Save Susya campaign: Over 12,000 faxes annoy Defense Ministry

The Defense Ministry and Civil Administration complained Tuesday that the thousands of faxes calling on the government to cancel the demolition of the Palestinian village are disrupting their work and threatened to get the police to stop the campaign. 

Save Susya campaign: Over 12,000 faxes annoy Defense Ministry
Susya, West Bank (photo: Activestills)

Over 300 faxes were sent on Tuesday morning alone to the Defense Ministry offices as part of the “S.O.S. Susya”  campaign launched by several Israeli anti-occupation organizations to raise awareness and actively oppose the planned demolition of the small Palestinian village of Susya, in Area C of the southern West Bank. A simple click on the campaign’s website automatically sends 5 faxes to the relevant authorities. Thus far, 12,500 faxes have been transmitted to the Defense Ministry and the Civil Administration, which has apparently severely disrupted both institutions’ ongoing work. (When Haaretz‘s report in Hebrew came out earlier today, they were at 10,000 faxes.)

According to Israeli activist Sahar Vardi, the Defense Ministry is so annoyed by the inpouring of faxes that one of the secretaries there has even threatened to call on the police to intervene and put a stop to it. Vardi sent her fax this morning along with her personal contact information, in case someone at the ministry wanted to consult with her about how to solve the issue in Susya. Ten minutes after she sent the fax, she was surprised to get an email from a secretary asking if they could talk on the phone. She called Vardi and told her that they got over 200 faxes today alone that are jamming their machines and disrupting their work and told her it has to stop.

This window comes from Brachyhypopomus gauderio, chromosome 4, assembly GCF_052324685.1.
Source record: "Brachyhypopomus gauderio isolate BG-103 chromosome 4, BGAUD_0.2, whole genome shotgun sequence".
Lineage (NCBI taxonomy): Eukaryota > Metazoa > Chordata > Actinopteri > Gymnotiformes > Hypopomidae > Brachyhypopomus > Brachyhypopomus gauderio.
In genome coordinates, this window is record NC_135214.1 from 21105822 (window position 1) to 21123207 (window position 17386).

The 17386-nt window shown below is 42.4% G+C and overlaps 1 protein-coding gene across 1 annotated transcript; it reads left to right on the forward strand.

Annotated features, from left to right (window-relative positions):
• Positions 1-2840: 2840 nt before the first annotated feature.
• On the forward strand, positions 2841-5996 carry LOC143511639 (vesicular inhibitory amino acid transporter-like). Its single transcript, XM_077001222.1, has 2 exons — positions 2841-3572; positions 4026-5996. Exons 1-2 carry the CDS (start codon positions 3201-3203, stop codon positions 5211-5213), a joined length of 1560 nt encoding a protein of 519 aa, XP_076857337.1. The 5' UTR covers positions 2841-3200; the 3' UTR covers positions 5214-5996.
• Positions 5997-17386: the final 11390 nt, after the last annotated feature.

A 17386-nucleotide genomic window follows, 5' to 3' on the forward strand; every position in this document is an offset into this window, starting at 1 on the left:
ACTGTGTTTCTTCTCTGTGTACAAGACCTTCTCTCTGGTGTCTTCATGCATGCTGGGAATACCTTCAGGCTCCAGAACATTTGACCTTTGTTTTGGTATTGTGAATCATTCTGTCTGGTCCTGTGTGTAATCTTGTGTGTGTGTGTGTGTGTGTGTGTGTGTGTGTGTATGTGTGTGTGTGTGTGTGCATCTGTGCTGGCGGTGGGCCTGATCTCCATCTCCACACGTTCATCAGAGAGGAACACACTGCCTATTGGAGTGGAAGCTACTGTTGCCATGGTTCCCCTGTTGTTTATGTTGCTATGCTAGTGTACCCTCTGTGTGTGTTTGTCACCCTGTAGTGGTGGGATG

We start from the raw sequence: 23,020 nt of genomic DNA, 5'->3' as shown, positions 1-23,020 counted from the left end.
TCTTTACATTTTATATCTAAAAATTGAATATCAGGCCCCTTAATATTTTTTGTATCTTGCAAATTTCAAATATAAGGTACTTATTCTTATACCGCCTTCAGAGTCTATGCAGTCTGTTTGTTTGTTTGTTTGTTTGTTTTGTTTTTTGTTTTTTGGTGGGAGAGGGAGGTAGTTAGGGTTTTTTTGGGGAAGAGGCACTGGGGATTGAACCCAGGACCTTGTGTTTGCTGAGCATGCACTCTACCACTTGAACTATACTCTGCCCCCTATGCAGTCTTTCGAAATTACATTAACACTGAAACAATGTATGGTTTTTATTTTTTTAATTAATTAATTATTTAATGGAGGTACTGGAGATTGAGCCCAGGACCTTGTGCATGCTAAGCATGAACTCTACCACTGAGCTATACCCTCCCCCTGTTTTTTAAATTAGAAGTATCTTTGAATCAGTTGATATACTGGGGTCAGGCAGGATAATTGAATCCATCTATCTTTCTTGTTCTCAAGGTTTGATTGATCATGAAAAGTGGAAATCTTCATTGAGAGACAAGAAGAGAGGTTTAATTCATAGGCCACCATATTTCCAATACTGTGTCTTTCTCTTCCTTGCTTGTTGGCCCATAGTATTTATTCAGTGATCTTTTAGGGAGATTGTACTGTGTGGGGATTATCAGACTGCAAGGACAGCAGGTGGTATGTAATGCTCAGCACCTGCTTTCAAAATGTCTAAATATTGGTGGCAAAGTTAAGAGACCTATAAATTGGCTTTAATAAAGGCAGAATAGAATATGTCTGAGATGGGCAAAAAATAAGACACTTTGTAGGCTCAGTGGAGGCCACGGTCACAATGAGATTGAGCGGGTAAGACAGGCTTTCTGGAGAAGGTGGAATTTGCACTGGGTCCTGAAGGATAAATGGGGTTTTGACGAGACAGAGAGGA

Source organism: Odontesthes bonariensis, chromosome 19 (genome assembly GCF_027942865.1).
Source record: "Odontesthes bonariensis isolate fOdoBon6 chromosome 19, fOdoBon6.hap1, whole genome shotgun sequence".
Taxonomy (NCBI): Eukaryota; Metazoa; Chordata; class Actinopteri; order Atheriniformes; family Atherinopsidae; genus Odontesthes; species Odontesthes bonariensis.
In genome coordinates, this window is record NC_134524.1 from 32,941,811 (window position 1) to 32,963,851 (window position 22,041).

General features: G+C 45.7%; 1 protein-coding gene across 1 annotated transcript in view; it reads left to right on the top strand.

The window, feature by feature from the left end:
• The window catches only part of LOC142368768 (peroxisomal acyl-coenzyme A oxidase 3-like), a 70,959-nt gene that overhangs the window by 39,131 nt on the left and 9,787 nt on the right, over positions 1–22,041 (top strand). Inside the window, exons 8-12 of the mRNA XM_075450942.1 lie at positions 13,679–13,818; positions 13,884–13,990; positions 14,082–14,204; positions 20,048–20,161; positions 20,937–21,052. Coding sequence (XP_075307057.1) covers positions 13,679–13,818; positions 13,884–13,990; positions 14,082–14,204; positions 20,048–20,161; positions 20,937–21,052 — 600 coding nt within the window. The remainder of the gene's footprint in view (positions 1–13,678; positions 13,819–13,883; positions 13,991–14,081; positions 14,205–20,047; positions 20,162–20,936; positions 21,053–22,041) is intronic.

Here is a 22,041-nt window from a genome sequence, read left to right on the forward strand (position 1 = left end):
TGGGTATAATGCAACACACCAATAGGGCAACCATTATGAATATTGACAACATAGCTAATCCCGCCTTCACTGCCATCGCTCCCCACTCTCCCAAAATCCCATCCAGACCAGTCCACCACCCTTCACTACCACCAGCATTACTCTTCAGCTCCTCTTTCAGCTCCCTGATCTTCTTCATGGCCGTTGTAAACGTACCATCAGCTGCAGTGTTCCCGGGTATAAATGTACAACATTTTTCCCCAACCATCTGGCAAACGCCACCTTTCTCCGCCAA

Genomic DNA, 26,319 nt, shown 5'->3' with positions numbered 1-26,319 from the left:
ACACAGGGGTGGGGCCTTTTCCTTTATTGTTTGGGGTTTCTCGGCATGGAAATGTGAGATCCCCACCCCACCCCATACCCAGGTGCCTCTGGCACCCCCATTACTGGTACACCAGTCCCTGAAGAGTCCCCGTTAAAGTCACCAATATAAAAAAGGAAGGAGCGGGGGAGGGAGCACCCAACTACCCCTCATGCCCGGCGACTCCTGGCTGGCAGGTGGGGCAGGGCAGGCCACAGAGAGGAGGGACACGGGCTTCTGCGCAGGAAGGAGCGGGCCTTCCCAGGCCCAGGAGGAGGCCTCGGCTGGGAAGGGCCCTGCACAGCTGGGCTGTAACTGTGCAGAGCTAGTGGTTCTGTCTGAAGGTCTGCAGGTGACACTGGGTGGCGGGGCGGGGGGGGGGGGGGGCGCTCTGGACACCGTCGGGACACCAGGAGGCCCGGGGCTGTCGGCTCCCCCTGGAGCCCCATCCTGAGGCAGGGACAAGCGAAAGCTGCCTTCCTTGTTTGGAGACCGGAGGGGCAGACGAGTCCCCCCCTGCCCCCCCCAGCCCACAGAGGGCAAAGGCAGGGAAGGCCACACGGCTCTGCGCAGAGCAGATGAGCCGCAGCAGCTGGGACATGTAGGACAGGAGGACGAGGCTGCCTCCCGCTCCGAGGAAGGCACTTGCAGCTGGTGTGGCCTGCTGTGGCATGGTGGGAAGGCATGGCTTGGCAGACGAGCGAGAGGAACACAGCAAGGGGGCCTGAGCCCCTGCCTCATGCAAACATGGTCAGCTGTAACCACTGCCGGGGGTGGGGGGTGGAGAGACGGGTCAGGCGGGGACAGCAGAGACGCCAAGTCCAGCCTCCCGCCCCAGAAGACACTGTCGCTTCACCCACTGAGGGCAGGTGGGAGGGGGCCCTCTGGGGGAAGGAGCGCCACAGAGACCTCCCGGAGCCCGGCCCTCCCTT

“I told her that I only sent one fax, and that the demolition of an entire village kind of disrupts people’s lives so maybe the Defense Ministry’s work ought to be disrupted a bit,” Vardi recounted to +972. “She demanded I tell everyone to stop sending faxes or she would involve the police. I asked her if she  was threatening to call the police because I sent a fax in a democratic country. She replied by commenting, ‘Isn’t it a waste of paper?'” Apparently the Israeli military complex does not grasp the notion of the right to grassroots activism and lobbying that are supposed to be granted by liberal democracies.

On June 12, the IDF Civil Administration issued 52 demolition orders for Susya based on the claim that Palestinians residents are building illegally without permits – a claim made practically everywhere in East Jerusalem and Area C of the West Bank – where  Israel has an explicit policy of  prohibiting Palestinians from building. (Read Amira Hass’ instructive article on the double standard of the application of this principle.

The faxes are part of a broader campaign launched last month by five Israeli anti-occupation organizations: Ta’ayush, Combatants for Peace, Sheikh Jarrah Solidarity Movement and Rabbis for Human Rights. The coalition organized a large protest in Susya on Friday June 22 which brought together hundreds of Israelis and Palestinians in solidarity with the tiny village of only 350 residents.

The groups then launched a Facebook campaign asking people to take a photo of themselves inside or outside of their house (a place they wouldn’t want to be demolished either ) and then upload it to the campaign’s Facebook page: “I Stand With Susiya: No to Demolition!”  So far thousands of people have engaged in this action, and thousands more have been exposed to the campaign page, which has produced six different posters, like this one:

Save Susya campaign: Over 12,000 faxes annoy Defense Ministry

The faxes campaign launched a week ago is currently operating only in Hebrew, which means the 12,500 faxes are all from Israelis. The success thus far seems to indicate that more Israelis are becoming aware of the state’s policy of discrimination and land theft in Area C (60%) of the West Bank, which may have gotten an extra push after a report Monday that Defense Minister Barak ordered the demolition of eight villages in that area to make way for IDF training exercises.

The coalition told +972 it is talking about extending the campaign to foreigners.


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